Christian Artist, Lecrae, Tops Charts at #1

By Michael Morris | September 19, 2014 | 2:29pm EDT

For the first time ever, a Christian artist, Lecrae, sat atop both the Gospel Albums chart and the Billboard 200 at the same time.

Lecrae, a self-proclaimed Christian, is a leading voice amongst Christian artists in today’s popular culture, and according to his bio, he has “released six bestselling albums and two mixtapes, won a Grammy award in the process and landed a global distribution deal with Red Distribution/Sony Music for the record label he co-owns, Reach Records.”

Lecrae says, “People struggle with categories. Categories make us feel comfortable because it’s how we make sense of things in our minds," "Sometimes, there's transcendence."

Lecrae’s view is a theme that runs throughout his latest top-chart hit, Anomaly | The Definition:

An anomaly is something that doesn’t quite fit.

It’s something that deviates from what’s normal or expected.

My whole life I’ve been in an environment where I didn’t quite belong.

I became a Christian in an urban environment and existed in a conservative, predominantly white, suburban Christian sphere, and I’m part of hip-hop culture.

But, yet, I don’t quite belong there either, because my set of values and set of core beliefs fly in the face of what a lot of hip-hop resonates with.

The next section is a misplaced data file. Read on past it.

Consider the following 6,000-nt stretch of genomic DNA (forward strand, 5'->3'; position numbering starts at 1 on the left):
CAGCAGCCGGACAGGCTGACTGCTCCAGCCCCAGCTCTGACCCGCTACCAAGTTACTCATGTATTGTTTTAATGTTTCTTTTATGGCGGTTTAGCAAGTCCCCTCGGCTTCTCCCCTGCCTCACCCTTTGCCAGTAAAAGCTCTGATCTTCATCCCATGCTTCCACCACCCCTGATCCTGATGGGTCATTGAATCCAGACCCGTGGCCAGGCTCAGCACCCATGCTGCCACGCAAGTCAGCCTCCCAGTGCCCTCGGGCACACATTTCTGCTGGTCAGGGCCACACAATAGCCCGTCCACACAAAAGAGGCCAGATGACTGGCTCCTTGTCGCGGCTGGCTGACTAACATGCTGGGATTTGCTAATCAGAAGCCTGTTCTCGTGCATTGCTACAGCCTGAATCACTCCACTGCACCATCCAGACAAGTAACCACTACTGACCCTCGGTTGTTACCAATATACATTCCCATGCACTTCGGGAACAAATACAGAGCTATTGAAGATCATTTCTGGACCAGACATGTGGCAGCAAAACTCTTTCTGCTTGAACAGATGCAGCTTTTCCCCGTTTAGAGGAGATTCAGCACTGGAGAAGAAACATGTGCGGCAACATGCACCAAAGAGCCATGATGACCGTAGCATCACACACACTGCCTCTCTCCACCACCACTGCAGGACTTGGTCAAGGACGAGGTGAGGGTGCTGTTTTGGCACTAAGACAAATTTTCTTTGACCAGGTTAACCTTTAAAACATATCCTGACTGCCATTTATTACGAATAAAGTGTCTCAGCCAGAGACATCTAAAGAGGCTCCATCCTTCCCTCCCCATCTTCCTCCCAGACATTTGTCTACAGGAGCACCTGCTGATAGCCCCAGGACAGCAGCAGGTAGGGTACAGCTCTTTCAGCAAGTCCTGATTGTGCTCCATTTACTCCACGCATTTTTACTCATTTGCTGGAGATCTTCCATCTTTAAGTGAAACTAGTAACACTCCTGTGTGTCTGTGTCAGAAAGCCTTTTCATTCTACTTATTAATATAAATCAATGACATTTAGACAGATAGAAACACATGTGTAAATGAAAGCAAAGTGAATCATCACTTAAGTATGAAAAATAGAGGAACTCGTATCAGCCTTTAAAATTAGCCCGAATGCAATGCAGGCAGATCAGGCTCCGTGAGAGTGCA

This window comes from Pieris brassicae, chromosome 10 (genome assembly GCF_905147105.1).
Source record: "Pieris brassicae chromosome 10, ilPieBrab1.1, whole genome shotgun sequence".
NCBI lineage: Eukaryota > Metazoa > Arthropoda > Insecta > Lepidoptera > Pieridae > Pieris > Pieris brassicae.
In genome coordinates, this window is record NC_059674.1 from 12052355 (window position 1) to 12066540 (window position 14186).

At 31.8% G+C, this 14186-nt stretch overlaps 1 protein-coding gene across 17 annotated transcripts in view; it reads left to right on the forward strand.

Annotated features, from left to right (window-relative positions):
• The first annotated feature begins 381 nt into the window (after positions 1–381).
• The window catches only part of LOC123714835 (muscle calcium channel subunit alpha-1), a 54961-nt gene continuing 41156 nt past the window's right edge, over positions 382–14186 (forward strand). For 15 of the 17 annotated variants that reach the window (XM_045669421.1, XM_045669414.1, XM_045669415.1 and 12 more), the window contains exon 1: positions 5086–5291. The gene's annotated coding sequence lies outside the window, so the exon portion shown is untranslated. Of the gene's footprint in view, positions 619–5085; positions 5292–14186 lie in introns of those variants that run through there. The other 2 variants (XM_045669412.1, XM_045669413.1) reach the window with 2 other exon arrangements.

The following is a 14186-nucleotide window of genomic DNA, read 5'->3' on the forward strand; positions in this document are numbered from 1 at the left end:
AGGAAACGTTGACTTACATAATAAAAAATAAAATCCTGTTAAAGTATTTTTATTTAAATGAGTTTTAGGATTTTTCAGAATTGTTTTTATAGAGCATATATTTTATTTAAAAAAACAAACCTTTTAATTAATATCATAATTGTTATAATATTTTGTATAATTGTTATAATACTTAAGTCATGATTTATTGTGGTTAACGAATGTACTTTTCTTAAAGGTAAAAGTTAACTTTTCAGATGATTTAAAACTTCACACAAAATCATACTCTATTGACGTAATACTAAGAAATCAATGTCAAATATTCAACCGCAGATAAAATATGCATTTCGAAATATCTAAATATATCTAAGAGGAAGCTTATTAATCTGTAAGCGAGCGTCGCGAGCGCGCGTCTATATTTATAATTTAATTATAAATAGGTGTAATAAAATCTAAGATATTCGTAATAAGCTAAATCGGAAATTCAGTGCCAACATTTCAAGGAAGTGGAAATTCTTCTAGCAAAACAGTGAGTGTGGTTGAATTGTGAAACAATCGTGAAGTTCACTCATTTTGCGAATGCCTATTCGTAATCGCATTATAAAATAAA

I’m not misogynistic.

I value education.

I don’t wanna glorify drug culture, and that makes me an anomaly.

Being a young black man, who loves hip-hop and the culture of hip-hop, and yet, loves Jesus at the same time, makes me an anomaly.

See, I don’t necessarily belong to any particular culture.

Am I, completely hip-hop? No.

Am I completely conservative evangelical? No.

Am I 100 percent urban? No.

Am I 100 percent suburban? No, but what culture do I belong to?

I’m transcending. I’m transcultural. I don’t fit into anything.

Hip-hop didn’t quite count on a Jesus-loving, moral, upright, guy, and Christianity didn’t quite count on this urban, hip-hop-loving, dude.

I’m okay with not being normal and not trying to be what everyone else thinks I should be.

I think success is being exactly what God called us to be and fighting to your death to live that out, and if that makes me an anomaly, so be it.

The system didn’t plan for this.

Clearly, Lecrae transcends that which may have been expected of your average “urban, hip-hop-loving, dude,” and it is plain to see, given his latest success, that many are okay with, and possibly even excited about, the fact that Lecrae is a “Jesus-loving, moral, upright, guy.”

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